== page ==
Matrix of SBM Dimensions by Scale of PracticeLevel I(Standard)SBM Dimension6. School Perform‐ance Account‐ability(performance ismonitored, vali‐dated, evaluatedand reported)Level II(Progressive)Level III(Mature) School introduces transparencyand accountability mechanisms. School exercises transparencyand accountability in carrying outits functions. School is fully transparent andaccountable. Monitoring and Evaluation (M/E) Performance and results‐basedM/E system is fully operationaland utilized in planning. Stakeholders and school jointlydevelop and implementmulti‐sectoral andmulti‐dimensional M/E systemwith innovations.system is installed andoperational (e.g. data andreports are used in continuingimprovement). Major stakeholders (SGC, PTCAs,Schools Division Superintendent,Regional Office, LSB) areinformed and participate in M/ Eand reporting. All stakeholders fully participatein M/ E and reporting activities. Stakeholders hold themselvesaccountable for schoolperformance. Quarterly school performance(student and teacherperformance) is monitored andevaluated by SGC. Quarterly and annual schoolperformance (e.g. SRC) aremonitored and evaluated bycommunity stakeholders. School performance ispresented, published andvalidated through communitysatisfaction surveys. Improvements in learningoutcomes by Grade/Year levelare monitored and evaluated byhomeroom and tracked perstudent/subject. Improvements in learningoutcomes by Grade/Year levelare monitored and evaluated onschool‐wide basis. Improvements in learningoutcomes are tracked for bench‐marking with other SBM schools.14BASIC EDUCATION SECTOR REFORM AGENDA (BESRA)

Administration of the SBM Practices AssessmentThe tool on pages 39-70 contains indicators regarding the six (6) dimensions of SBM Practicesshown in Table 2. Each indicator has required pieces of evidence of the level of SBM practices. EachSBM dimension is to be responded to by a different group of school stakeholders who arrive at agroup answer through a consensus.The Table on page 20 provides the list of SBM dimensions and the intended respondents for eachdimension.The administration of the “SBM Assessment Instrument” is divided into 3 stages:Stage1: The Orientation of School Head/s;Stage 2: Responding to the Instrument by the School Stakeholders; andStage 3: Focused Group Discussion.Instructions are provided in three parts, one for each stage. Topics are presented following theflow of the administration of the assessment instrument. The processes the school head must undergo inthe conduct of the assessment are found in the succeeding pages.15BASIC EDUCATION SECTOR REFORM AGENDA (BESRA)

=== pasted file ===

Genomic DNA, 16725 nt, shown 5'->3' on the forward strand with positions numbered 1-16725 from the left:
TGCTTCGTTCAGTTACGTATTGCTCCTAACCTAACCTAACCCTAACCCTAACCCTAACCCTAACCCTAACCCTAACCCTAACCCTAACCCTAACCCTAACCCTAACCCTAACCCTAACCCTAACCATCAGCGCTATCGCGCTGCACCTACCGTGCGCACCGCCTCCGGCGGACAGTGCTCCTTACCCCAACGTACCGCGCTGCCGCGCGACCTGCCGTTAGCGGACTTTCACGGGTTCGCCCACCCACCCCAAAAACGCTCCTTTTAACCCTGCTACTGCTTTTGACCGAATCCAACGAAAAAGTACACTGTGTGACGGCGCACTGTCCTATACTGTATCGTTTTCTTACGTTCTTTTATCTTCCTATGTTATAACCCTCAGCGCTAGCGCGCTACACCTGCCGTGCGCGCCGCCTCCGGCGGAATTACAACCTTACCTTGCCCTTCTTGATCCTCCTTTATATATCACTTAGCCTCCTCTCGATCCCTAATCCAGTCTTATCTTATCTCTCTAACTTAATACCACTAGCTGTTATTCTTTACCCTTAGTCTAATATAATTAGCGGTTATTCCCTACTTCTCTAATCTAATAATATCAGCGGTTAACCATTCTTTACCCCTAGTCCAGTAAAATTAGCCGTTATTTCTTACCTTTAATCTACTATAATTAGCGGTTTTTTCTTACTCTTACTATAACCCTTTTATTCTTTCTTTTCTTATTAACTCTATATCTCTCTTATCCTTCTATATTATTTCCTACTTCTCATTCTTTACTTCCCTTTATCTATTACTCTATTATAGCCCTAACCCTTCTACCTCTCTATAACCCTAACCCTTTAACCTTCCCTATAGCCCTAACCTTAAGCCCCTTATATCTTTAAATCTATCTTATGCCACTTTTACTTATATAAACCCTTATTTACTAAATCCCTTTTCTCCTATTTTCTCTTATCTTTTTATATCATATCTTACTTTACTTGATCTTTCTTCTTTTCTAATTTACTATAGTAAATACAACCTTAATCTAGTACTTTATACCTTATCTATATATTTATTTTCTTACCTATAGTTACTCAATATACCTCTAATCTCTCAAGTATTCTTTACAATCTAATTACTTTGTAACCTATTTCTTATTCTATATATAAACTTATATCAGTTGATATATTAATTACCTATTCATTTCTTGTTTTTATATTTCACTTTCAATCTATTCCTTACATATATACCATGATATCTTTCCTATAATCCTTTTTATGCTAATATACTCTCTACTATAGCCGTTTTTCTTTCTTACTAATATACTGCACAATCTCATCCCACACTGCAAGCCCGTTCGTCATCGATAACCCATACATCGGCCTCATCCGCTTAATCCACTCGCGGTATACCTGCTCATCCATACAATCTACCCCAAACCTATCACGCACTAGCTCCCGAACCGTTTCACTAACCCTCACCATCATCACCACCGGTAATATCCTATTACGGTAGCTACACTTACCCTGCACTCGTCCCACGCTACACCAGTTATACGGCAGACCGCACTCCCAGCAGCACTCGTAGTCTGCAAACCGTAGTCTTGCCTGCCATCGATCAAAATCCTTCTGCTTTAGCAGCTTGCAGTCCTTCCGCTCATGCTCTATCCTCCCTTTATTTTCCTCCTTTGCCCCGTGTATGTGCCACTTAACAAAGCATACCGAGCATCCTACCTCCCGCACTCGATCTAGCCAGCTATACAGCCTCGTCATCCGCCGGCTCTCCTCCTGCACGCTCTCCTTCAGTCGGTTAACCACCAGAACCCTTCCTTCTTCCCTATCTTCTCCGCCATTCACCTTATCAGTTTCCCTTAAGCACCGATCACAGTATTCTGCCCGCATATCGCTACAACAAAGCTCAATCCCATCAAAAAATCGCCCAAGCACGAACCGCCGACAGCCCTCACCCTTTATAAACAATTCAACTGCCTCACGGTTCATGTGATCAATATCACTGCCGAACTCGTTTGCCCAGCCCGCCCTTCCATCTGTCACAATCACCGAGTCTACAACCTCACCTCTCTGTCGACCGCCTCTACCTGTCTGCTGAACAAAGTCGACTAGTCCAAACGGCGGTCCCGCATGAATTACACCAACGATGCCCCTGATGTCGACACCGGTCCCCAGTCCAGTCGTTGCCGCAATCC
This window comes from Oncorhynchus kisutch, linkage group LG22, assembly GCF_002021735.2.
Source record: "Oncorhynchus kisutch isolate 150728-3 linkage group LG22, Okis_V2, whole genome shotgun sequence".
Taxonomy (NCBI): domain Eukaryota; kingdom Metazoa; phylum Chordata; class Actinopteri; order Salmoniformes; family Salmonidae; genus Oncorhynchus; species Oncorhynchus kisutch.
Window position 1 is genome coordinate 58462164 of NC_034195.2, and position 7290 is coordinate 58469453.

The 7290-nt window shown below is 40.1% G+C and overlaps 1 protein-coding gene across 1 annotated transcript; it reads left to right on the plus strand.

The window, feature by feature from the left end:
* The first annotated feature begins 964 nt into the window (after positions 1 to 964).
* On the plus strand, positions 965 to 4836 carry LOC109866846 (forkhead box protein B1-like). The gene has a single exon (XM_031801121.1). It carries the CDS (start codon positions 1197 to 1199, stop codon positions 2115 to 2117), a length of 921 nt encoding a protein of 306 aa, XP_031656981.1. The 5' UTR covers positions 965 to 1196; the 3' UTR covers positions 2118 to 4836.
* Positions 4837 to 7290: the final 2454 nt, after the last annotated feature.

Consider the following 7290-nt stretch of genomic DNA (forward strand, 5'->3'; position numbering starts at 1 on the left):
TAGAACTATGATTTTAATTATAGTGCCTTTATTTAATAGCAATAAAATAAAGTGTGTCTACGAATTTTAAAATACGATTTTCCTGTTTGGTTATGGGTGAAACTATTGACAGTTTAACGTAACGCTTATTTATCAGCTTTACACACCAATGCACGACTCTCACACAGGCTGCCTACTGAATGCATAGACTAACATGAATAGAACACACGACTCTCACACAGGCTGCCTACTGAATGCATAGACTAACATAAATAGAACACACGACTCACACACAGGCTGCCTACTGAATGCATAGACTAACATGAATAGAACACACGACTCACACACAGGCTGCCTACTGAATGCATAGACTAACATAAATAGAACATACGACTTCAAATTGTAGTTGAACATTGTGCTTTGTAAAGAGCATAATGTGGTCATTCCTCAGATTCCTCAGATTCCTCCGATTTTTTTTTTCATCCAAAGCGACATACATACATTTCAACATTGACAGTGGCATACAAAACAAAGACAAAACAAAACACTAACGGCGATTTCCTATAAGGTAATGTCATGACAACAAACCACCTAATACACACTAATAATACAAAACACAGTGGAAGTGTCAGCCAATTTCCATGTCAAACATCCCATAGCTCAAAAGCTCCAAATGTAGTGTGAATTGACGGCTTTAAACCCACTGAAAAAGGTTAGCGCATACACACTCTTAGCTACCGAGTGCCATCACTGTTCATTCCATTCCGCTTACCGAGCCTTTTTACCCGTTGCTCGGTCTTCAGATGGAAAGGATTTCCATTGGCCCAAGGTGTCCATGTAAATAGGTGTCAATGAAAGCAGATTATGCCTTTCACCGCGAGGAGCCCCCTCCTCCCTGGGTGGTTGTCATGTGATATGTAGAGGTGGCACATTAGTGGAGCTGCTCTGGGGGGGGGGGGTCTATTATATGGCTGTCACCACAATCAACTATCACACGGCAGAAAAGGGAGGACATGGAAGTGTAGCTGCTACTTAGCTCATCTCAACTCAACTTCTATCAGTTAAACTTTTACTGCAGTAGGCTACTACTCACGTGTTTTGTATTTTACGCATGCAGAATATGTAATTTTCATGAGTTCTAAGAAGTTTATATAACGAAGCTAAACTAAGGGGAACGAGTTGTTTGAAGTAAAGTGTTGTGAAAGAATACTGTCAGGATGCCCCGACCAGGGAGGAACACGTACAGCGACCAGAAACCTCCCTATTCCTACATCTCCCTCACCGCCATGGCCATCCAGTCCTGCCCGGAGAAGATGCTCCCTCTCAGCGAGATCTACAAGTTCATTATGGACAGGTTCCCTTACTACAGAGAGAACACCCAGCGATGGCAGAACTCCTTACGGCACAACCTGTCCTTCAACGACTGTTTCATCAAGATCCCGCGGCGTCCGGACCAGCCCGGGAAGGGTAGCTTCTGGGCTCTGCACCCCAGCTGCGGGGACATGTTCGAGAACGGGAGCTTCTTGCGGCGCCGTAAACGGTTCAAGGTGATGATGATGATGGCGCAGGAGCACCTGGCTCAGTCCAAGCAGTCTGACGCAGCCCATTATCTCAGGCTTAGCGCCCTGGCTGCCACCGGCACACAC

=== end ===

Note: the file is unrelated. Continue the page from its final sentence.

Table 2: Dimensions of SBMSBM DimensionRespondentsSBM 1. School LeadershipSchool headAssistant to the school head / head teacher/s / Grade chair / Department headSBM 2. Internal StakeholdersParent association representativeTeacher association chairHead of student council / organizationSBM 3. External StakeholdersParent association representativeLGU/Barangay chair / representativeSGC chair/representativeChair of any other active groups involved in the school (e.g. NGOs, alumni associationSBM 4. School ImprovementProcessSchool headParent association representativeTeacher association chairHead of student councilBM 5. School-Based ResourcesSchool headPerson in charge of school funds(e.g. school budget officer/supply officer)SGC chair/representativePTA chair/representativeLGU/Barangay chair/representativeSBM 6. School PerformanceAccountabilitySchool headParent association representativeTeacher association chairHead of student councilSGC chair/representativeLGU/Barangay chair/representative16BASIC EDUCATION SECTOR REFORM AGENDA (BESRA)

STAGE 1:School Head’s OrientationThis stage is initiated and managed at the division level to equip the school head with the skill on howto administer the assessment.Objectives: This stage aims to ensure that school heads:1. understand SBM, particularly the dimensions, levels and practices;2. appreciate the intent of the SBM assessment;3. understand all the terms used in the instrument;4. learn the process of administering the instrument;5. know the scoring process as well as determine the level of SBM practice of the school;and6. know the manner of reporting the results to the division office.STAGE 2:Responding to the Instrument by the School StakeholdersPHASE 1: Orientation of School Stakeholders as RespondentsThe orientation focuses on the SBM Assessment, its context, objectives and procedure. Theschool head takes the lead role in orienting the stakeholders who shall serve as respondents tothe assessment. Respondents must be thoroughly oriented on the concepts of SBM, the purposeof the assessment as well as the process that they will undergo in the assessment. It should alsobe an opportunity to advocate the objectives of SBM to the school stakeholders to help thembecome aware of their roles in the governance of the school.17BASIC EDUCATION SECTOR REFORM AGENDA (BESRA)